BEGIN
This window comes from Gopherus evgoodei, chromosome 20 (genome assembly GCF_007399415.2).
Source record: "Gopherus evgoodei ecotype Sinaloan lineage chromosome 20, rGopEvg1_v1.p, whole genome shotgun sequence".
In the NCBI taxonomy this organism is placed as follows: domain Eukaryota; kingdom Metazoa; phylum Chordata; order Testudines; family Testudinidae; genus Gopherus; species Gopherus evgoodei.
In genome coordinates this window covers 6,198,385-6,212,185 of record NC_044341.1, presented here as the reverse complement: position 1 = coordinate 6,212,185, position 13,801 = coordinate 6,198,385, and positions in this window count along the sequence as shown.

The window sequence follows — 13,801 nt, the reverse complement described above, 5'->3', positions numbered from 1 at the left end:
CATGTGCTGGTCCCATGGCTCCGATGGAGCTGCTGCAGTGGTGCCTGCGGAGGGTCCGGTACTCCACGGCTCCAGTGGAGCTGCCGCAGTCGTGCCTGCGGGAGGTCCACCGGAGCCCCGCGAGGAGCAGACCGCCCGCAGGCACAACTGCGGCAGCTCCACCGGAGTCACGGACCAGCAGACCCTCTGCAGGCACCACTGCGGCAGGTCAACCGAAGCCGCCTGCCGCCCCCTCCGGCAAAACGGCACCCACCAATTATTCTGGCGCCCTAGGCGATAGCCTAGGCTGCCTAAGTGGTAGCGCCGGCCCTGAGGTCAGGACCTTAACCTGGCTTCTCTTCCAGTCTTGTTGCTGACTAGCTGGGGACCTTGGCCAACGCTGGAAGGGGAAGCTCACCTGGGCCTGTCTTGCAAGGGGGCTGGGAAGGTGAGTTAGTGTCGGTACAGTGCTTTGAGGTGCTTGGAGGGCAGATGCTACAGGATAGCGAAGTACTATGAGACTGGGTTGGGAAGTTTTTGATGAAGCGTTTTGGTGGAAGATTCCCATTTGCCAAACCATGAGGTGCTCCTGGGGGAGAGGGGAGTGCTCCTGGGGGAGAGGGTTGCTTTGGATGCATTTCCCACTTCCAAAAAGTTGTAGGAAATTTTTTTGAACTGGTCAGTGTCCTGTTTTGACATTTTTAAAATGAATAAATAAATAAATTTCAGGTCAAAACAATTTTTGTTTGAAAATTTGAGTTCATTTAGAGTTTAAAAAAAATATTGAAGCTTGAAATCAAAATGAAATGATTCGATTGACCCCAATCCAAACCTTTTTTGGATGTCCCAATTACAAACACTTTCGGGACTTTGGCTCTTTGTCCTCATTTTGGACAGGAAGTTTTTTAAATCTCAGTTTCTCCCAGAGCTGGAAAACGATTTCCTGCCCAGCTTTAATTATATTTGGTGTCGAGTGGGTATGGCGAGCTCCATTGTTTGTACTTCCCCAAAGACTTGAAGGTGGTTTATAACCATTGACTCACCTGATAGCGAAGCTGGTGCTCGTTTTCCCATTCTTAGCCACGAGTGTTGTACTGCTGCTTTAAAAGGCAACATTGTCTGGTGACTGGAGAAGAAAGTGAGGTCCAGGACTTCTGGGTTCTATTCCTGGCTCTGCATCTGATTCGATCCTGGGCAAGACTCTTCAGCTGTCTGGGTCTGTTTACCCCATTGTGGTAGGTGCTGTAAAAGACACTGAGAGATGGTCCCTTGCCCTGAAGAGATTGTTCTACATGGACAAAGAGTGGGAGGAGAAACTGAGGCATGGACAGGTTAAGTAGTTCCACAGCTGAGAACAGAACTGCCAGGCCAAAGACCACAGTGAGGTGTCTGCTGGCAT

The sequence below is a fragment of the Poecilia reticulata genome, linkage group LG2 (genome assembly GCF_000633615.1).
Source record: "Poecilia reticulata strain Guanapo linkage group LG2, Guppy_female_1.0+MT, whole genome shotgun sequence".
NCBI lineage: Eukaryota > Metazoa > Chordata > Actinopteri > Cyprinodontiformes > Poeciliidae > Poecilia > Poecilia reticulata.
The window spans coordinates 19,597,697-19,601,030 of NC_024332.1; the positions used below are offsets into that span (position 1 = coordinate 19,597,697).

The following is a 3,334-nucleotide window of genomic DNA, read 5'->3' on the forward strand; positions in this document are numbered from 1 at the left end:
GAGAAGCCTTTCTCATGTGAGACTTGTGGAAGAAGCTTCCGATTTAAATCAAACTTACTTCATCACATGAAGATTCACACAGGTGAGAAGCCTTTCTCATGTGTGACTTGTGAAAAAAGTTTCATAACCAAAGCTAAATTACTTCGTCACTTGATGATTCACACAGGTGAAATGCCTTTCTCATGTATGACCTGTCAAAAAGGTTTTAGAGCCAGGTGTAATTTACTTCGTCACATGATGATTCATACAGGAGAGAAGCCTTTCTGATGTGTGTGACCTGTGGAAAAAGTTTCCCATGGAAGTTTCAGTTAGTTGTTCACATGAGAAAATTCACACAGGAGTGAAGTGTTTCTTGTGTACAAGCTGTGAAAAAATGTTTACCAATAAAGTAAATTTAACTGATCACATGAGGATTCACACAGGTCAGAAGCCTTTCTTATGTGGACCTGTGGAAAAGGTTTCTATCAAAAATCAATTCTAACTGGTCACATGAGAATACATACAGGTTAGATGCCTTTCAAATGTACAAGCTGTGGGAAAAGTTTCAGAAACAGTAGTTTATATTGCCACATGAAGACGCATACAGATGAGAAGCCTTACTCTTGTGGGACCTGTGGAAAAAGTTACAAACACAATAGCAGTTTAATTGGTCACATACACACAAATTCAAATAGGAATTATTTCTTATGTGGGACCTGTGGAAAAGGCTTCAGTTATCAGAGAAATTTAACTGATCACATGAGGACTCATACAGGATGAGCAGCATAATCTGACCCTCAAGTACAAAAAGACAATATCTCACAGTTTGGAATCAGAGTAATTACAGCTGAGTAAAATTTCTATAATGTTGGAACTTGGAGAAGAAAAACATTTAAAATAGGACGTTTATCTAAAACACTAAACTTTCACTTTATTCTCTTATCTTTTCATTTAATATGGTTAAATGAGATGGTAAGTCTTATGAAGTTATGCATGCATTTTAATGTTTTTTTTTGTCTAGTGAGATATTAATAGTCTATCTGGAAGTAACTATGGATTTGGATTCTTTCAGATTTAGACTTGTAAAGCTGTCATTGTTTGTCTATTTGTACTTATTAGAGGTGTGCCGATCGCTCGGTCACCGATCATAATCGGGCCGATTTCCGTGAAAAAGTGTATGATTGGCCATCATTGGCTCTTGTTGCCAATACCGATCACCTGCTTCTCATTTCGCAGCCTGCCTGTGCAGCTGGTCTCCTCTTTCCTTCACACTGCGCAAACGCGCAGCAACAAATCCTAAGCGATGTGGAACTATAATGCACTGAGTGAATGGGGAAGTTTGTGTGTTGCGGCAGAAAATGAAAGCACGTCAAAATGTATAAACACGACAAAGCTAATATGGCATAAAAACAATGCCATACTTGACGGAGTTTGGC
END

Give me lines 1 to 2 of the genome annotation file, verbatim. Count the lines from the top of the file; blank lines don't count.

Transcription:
This window comes from Gopherus evgoodei, chromosome 20 (genome assembly GCF_007399415.2).
Source record: "Gopherus evgoodei ecotype Sinaloan lineage chromosome 20, rGopEvg1_v1.p, whole genome shotgun sequence".